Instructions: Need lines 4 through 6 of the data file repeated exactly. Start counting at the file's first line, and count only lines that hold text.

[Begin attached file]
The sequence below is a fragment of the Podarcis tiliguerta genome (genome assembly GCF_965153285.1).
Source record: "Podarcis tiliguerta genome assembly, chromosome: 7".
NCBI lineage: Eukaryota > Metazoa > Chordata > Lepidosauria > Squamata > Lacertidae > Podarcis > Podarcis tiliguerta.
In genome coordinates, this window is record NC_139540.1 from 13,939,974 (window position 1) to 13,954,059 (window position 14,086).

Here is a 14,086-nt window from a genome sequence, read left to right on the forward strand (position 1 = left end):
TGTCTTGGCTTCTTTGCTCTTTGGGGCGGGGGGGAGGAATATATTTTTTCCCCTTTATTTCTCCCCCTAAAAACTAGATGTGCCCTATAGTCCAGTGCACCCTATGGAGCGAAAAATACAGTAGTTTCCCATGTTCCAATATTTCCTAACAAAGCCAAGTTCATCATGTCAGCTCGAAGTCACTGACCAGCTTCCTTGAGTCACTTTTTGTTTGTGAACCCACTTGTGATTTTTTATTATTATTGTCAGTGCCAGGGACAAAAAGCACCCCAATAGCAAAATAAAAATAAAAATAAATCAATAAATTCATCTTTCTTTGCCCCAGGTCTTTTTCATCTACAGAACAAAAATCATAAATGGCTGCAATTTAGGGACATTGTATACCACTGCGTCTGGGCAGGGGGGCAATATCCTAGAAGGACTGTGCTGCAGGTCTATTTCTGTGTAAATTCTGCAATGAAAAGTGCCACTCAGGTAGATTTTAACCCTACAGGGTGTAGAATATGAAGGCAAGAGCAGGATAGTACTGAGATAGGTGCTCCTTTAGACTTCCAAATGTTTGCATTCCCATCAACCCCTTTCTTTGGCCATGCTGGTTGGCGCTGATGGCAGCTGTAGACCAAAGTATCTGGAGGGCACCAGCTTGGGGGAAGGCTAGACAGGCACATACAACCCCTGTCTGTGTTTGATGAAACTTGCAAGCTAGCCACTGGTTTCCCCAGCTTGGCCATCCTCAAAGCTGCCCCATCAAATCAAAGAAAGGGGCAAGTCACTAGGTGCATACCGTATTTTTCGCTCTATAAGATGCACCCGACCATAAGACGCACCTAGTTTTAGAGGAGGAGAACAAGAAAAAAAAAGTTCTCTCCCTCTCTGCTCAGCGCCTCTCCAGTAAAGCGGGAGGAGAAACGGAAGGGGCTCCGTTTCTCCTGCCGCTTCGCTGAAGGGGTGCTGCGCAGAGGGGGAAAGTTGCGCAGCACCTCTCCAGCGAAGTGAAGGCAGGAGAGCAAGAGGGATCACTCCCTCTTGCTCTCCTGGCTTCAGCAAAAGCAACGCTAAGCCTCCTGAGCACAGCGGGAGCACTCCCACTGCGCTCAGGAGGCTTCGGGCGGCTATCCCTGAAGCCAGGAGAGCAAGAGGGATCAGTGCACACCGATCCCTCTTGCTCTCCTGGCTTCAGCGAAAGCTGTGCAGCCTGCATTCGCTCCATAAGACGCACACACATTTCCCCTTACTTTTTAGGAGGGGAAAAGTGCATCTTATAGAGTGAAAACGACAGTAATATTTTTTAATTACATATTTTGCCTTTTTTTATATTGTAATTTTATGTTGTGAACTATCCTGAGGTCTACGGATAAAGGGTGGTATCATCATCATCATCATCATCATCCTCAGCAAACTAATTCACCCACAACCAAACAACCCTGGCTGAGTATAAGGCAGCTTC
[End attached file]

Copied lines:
In genome coordinates, this window is record NC_139540.1 from 13,939,974 (window position 1) to 13,954,059 (window position 14,086).

Here is a 14,086-nt window from a genome sequence, read left to right on the forward strand (position 1 = left end):
TGTCTTGGCTTCTTTGCTCTTTGGGGCGGGGGGGAGGAATATATTTTTTCCCCTTTATTTCTCCCCCTAAAAACTAGATGTGCCCTATAGTCCAGTGCACCCTATGGAGCGAAAAATACAGTAGTTTCCCATGTTCCAATATTTCCTAACAAAGCCAAGTTCATCATGTCAGCTCGAAGTCACTGACCAGCTTCCTTGAGTCACTTTTTGTTTGTGAACCCACTTGTGATTTTTTATTATTATTGTCAGTGCCAGGGACAAAAAGCACCCCAATAGCAAAATAAAAATAAAAATAAATCAATAAATTCATCTTTCTTTGCCCCAGGTCTTTTTCATCTACAGAACAAAAATCATAAATGGCTGCAATTTAGGGACATTGTATACCACTGCGTCTGGGCAGGGGGGCAATATCCTAGAAGGACTGTGCTGCAGGTCTATTTCTGTGTAAATTCTGCAATGAAAAGTGCCACTCAGGTAGATTTTAACCCTACAGGGTGTAGAATATGAAGGCAAGAGCAGGATAGTACTGAGATAGGTGCTCCTTTAGACTTCCAAATGTTTGCATTCCCATCAACCCCTTTCTTTGGCCATGCTGGTTGGCGCTGATGGCAGCTGTAGACCAAAGTATCTGGAGGGCACCAGCTTGGGGGAAGGCTAGACAGGCACATACAACCCCTGTCTGTGTTTGATGAAACTTGCAAGCTAGCCACTGGTTTCCCCAGCTTGGCCATCCTCAAAGCTGCCCCATCAAATCAAAGAAAGGGGCAAGTCACTAGGTGCATACCGTATTTTTCGCTCTATAAGATGCACCCGACCATAAGACGCACCTAGTTTTAGAGGAGGAGAACAAGAAAAAAAAAGTTCTCTCCCTCTCTGCTCAGCGCCTCTCCAGTAAAGCGGGAGGAGAAACGGAAGGGGCTCCGTTTCTCCTGCCGCTTCGCTGAAGGGGTGCTGCGCAGAGGGGGAAAGTTGCGCAGCACCTCTCCAGCGAAGTGAAGGCAGGAGAGCAAGAGGGATCACTCCCTCTTGCTCTCCTGGCTTCAGCAAAAGCAACGCTAAGCCTCCTGAGCACAGCGGGAGCACTCCCACTGCGCTCAGGAGGCTTCGGGCGGCTATCCCTGAAGCCAGGAGAGCAAGAGGGATCAGTGCACACCGATCCCTCTTGCTCTCCTGGCTTCAGCGAAAGCTGTGCAGCCTGCATTCGCTCCATAAGACGCACACACATTTCCCCTTACTTTTTAGGAGGGGAAAAGTGCATCTTATAGAGTGAAAACGACAGTAATATTTTTTAATTACATATTTTGCCTTTTTTTATATTGTAATTTTATGTTGTGAACTATCCTGAGGTCTACGGATAAAGGGTGGTATCATCATCATCATCATCATCATCCTCAGCAAACTAATTCACCCACAACCAAACAACCCTGGCTGAGTATAAGGCAGCTTC